- The Washington Times - Monday, May 2, 2005

THE WASHINGTON TIMES

D.C. Schools Superintendent Clifford B. Janey yesterday announced a “fundamental redesign” of the city’s school system, including hiring outside management groups to run some of the most troubled schools.

Mr. Janey, who was hired in September, also proposed a flexible graduation schedule and strengthening of career and technical training programs.

“These initiatives cannot be seen as come-and-go turns in the wind,” Mr. Janey said at a press briefing last evening at Kelly Miller Middle School in Northeast.

Board of Education President Peggy Cooper Cafritz, D.C. Mayor Anthony A. Williams and council members Kathy Patterson, Ward 3 Democrat, and Adrian Fenty, Ward 4 Democrat, also attended.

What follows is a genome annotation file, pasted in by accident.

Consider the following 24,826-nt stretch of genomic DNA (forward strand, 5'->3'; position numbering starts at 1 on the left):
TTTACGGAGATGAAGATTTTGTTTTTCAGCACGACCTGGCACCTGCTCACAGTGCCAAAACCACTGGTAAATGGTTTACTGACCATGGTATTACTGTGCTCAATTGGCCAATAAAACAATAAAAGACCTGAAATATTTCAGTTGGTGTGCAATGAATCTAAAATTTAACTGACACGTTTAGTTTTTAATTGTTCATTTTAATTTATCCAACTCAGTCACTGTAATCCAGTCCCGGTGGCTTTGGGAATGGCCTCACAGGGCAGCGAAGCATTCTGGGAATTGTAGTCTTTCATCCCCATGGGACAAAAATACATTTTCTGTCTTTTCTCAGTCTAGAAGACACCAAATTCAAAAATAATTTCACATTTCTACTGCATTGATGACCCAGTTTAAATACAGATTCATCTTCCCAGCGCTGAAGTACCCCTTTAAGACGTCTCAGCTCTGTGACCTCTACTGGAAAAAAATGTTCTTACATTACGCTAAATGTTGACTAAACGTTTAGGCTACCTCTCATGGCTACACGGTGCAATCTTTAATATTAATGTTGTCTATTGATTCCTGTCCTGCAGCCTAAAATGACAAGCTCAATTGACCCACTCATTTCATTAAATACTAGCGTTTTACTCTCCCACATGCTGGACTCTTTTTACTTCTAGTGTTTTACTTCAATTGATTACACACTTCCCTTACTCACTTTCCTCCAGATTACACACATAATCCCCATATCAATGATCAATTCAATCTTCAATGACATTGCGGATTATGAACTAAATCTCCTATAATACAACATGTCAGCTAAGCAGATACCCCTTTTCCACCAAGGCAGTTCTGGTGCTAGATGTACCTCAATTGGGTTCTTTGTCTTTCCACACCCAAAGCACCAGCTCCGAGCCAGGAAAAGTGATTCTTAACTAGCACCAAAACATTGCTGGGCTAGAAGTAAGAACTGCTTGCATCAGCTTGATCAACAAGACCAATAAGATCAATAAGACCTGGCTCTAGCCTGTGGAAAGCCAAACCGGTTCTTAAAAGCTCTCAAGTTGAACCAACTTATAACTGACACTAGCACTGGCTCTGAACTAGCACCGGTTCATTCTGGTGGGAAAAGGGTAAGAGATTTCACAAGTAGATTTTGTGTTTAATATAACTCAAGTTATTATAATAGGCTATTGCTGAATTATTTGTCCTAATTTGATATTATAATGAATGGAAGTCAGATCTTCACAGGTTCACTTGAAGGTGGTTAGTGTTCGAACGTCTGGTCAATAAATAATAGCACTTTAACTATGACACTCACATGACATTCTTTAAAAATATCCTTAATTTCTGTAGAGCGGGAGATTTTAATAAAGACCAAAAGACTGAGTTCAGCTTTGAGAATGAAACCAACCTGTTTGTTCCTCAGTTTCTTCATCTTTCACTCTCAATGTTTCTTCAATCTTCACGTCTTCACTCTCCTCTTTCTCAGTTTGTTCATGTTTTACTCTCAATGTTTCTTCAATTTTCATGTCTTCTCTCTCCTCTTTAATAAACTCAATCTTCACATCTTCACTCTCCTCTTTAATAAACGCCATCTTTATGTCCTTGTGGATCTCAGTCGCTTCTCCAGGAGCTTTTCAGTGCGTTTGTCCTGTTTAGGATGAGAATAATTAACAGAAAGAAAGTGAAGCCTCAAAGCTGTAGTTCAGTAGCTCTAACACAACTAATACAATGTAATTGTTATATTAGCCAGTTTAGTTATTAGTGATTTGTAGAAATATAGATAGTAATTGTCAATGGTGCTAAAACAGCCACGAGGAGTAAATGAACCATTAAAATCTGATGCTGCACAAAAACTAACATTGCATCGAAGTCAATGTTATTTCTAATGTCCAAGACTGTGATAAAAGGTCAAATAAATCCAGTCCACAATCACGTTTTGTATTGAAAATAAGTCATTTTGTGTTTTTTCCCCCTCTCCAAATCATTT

“I will throw my full support behind this man and his plan,” Mr. Williams said.

Mr. Janey said school board approval will be required for some initiatives, including hiring outside management groups to take over school operations and allowing more latitude in the time it takes a student to graduate.

Mr. Janey said his plan was created after months of discussions with the D.C. Education Compact, a group of parents, teachers, business leaders and city and school officials.

According to an executive summary of Mr. Janey’s plan, school officials are hoping for gradual improvement in reading and math test scores over the next few years.

Last year, 56 percent of the city’s elementary school students showed proficiency in math. Under Mr. Janey’s plan, the goal is to have 59 percent test proficient in 2006 and 64 percent proficient in 2007. The goal for 2014 is 100 percent proficiency.

“We don’t want to overpromise and underdeliver,” Mr. Janey said of the short-term targets. “This is very difficult work.”

LOAD COMMENTS ()

 

Click to Read More

Click to Hide